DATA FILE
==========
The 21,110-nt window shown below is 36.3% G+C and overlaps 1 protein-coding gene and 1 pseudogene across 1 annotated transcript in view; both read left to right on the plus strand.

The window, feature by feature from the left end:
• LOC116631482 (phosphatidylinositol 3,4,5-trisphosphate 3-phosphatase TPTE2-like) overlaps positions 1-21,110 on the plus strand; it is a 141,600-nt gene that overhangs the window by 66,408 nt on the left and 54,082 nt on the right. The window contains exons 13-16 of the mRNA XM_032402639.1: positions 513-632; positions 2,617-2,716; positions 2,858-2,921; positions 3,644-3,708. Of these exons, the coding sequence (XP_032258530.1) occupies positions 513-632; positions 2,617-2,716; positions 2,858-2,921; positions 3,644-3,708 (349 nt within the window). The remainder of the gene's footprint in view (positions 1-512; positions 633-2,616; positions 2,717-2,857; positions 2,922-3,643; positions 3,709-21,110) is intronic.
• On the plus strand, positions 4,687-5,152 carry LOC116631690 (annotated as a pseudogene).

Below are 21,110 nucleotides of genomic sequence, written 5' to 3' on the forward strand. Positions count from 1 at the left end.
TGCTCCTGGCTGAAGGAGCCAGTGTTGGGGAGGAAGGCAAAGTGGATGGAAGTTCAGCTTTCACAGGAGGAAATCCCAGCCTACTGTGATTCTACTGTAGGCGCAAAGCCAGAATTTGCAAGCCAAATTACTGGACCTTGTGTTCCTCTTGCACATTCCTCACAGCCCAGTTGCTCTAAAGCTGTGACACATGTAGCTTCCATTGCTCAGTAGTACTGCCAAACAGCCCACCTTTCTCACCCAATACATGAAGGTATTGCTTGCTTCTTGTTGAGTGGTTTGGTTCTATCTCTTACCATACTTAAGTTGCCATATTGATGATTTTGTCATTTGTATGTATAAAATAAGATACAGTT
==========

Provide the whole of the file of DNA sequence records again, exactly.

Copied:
The 21,110-nt window shown below is 36.3% G+C and overlaps 1 protein-coding gene and 1 pseudogene across 1 annotated transcript in view; both read left to right on the plus strand.

The window, feature by feature from the left end:
• LOC116631482 (phosphatidylinositol 3,4,5-trisphosphate 3-phosphatase TPTE2-like) overlaps positions 1-21,110 on the plus strand; it is a 141,600-nt gene that overhangs the window by 66,408 nt on the left and 54,082 nt on the right. The window contains exons 13-16 of the mRNA XM_032402639.1: positions 513-632; positions 2,617-2,716; positions 2,858-2,921; positions 3,644-3,708. Of these exons, the coding sequence (XP_032258530.1) occupies positions 513-632; positions 2,617-2,716; positions 2,858-2,921; positions 3,644-3,708 (349 nt within the window). The remainder of the gene's footprint in view (positions 1-512; positions 633-2,616; positions 2,717-2,857; positions 2,922-3,643; positions 3,709-21,110) is intronic.
• On the plus strand, positions 4,687-5,152 carry LOC116631690 (annotated as a pseudogene).

Below are 21,110 nucleotides of genomic sequence, written 5' to 3' on the forward strand. Positions count from 1 at the left end.
TGCTCCTGGCTGAAGGAGCCAGTGTTGGGGAGGAAGGCAAAGTGGATGGAAGTTCAGCTTTCACAGGAGGAAATCCCAGCCTACTGTGATTCTACTGTAGGCGCAAAGCCAGAATTTGCAAGCCAAATTACTGGACCTTGTGTTCCTCTTGCACATTCCTCACAGCCCAGTTGCTCTAAAGCTGTGACACATGTAGCTTCCATTGCTCAGTAGTACTGCCAAACAGCCCACCTTTCTCACCCAATACATGAAGGTATTGCTTGCTTCTTGTTGAGTGGTTTGGTTCTATCTCTTACCATACTTAAGTTGCCATATTGATGATTTTGTCATTTGTATGTATAAAATAAGATACAGTT